Time’s Now: #MeTooK12 and the Kavanaugh Hearings

Curator's Note

The #MeToo movement has provided a platform for survivors to speak out against sexual harassment and sexual assault. It has also sparked a smaller movement, #MeTooK12, which addresses the issue within the education and school communities -- but has failed to see the same progress as the #MeToo movement until the recent media coverage of the contentious Senate confirmation hearings for Justice Brett Kavanaugh to the U.S. Supreme Court. The hearings reignited the debate about sexual assault within high school culture, generated new proposed legislation for handling sexual assault cases, and reinforced the need for resources for K-12 survivors.

“While young women are standing up and saying no more, our institutions have not progressed in how they treat women who come forward,” said Sen. Dianne Feinstein before the Senate Judiciary Committee. “Too often, women’s memories and credibility come under assault. In essence, they are put on trial and forced to defend themselves and often re-victimized in the process.”

#MeTooK12 inspired children to come forward with stories of sexual assault and questioned the effectiveness of Title IX protections for victims. The movement has now motivated a Maryland state legislator to propose a law requiring sexual consent to be taught in schools, with four other states introducing similar bills.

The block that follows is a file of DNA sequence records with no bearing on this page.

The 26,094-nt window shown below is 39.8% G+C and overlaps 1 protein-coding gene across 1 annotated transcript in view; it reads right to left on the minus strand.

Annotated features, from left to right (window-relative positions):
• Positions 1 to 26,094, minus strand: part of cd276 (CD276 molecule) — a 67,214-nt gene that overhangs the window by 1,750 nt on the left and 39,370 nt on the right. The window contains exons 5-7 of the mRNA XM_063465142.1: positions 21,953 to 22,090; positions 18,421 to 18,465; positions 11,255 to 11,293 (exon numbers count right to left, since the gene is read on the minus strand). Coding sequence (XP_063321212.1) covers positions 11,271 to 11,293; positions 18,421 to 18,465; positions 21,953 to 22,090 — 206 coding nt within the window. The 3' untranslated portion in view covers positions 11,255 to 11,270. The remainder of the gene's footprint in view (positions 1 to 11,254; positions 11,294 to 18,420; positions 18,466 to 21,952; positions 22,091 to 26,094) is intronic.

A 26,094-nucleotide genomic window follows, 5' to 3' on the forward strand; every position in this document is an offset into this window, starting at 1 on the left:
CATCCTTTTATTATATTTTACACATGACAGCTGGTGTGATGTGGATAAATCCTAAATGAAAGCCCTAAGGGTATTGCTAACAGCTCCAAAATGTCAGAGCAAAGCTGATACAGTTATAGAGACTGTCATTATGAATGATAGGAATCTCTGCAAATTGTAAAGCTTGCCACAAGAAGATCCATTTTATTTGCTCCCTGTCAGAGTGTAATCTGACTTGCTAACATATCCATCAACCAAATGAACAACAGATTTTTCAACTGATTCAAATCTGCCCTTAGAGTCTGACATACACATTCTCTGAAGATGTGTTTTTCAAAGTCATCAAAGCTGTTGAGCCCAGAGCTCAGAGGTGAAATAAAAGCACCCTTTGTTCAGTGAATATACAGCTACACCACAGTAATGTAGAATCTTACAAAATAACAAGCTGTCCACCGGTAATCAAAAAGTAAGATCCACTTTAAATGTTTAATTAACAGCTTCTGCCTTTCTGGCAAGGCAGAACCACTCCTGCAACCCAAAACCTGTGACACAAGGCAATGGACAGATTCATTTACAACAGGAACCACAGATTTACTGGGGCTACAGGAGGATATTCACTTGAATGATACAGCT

Media coverage of the Kavanaugh hearings also gave the issue a nationally known name and the public a focal point to explore claims of sexual assault in the K-12 generation. One school in San Francisco recently had a teach-in about Anita Hill. Calls to the National Sexual Assault Hotline increased more than 200% on the day of the Ford-Kavanaugh hearing. And many survivors were able to relate to Dr. Christine Blasey Ford’s experience at 15 and shared similar stories through the hashtag #WhyIDidntReport after President Trump questioned why Ford didn’t file charges with law enforcement authorities after her alleged sexual assault.

Ford, a research psychologist at the Stanford University School of Medicine, said the high school attack drastically altered her life: “The younger you are when these things happen, it can possibly have worse impact than when your brain is fully developed and you have better coping skills.”

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